Utah Clean Cities and the Governor’s Office of Energy Development hosted two very successful EV Ride and Drives this spring. The first event was held at the Fourth Annual Salt Lake County Health Department’s Climate Change Symposium, hosting over a dozen EVs and an impressive line-up of drivers to experience first hand the vehicles of the future. Over 60 symposium attendees participated in the ride and drive during lunch.

In May, Utah Clean Cities, in partnership with the Governor’s Office of Energy Development brought together Utah’s leading EV dealerships to help educate and encourage hybrid and EVs at the 2018 Governor’s Energy Summit. This ride and drive proved to be our largest event to date with over 300 participants getting to check out various clean vehicle makes and models from BMW of Murray, Larry H. Miller, Ken Garff, Mark Miller, Tesla, Strong Auto Group, Ford, Tim Dahle Nissan, and XL Hybrid.

 

Programs like the Ride and Drives and EV workshops hosted by Utah Clean Cities are working to increase the consumer appetite for clean vehicle technology. More of these vehicles on Utah’s roads — especially replacing older, dirtier combustion models — will mean cleaner air for all.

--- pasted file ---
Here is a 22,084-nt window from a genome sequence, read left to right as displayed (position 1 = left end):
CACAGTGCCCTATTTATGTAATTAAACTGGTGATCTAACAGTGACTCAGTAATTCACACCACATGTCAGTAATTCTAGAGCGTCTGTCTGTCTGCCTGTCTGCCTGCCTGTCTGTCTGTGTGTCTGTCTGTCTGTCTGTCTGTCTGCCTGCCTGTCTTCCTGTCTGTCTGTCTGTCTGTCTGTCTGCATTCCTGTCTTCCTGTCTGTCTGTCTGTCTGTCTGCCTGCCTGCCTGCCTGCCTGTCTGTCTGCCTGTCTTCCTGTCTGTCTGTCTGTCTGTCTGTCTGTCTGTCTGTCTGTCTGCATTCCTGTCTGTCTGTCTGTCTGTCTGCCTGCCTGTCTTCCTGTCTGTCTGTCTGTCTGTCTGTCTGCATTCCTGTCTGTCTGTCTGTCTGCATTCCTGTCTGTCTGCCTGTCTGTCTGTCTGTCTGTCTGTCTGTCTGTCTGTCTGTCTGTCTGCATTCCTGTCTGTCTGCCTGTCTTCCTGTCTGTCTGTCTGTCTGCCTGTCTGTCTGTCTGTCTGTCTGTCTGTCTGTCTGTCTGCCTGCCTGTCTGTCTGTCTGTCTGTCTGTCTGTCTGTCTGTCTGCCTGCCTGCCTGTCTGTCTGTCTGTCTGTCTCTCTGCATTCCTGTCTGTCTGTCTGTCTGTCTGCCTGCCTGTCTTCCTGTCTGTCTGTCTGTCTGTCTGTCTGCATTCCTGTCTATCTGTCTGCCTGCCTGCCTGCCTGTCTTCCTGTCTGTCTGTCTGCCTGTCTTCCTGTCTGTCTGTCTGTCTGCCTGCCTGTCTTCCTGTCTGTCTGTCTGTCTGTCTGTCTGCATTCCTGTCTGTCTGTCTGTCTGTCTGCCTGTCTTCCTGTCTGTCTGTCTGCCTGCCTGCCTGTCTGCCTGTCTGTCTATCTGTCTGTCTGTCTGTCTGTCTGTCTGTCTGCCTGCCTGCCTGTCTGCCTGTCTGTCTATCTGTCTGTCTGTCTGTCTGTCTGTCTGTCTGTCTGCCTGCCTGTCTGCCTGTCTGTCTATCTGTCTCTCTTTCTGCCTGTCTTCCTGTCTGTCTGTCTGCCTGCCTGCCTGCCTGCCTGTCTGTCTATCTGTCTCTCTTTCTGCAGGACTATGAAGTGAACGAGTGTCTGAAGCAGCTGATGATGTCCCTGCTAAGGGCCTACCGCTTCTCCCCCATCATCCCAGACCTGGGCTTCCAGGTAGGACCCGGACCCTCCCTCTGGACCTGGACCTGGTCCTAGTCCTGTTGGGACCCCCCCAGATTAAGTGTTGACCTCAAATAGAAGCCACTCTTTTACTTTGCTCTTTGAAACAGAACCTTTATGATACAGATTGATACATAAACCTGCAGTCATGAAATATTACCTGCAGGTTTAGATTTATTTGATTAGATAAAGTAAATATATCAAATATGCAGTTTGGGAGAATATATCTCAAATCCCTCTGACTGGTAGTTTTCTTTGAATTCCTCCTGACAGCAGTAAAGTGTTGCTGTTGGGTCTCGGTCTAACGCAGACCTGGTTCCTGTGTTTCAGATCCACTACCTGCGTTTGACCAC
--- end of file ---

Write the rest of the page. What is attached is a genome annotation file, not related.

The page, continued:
How the ‘Inconvenient Youth’ Can Influence (Pester?) Others on Clean Air Action

By Edwin Stafford (ed.stafford@usu.edu) and Roslynn Brain (roslynn.brain@usu.edu)
See the past winner posters here!

Social influence is often instrumental for encouraging pro-social behavioral change in others.  Who else are the most influential in our lives but our own children – with whom we want to maintain mutual love and respect?   We call this the “Inconvenient Youth” effect, and it is our current focus with the Utah High School Clean Air Poster Contest (cleanaircontest.usu.edu).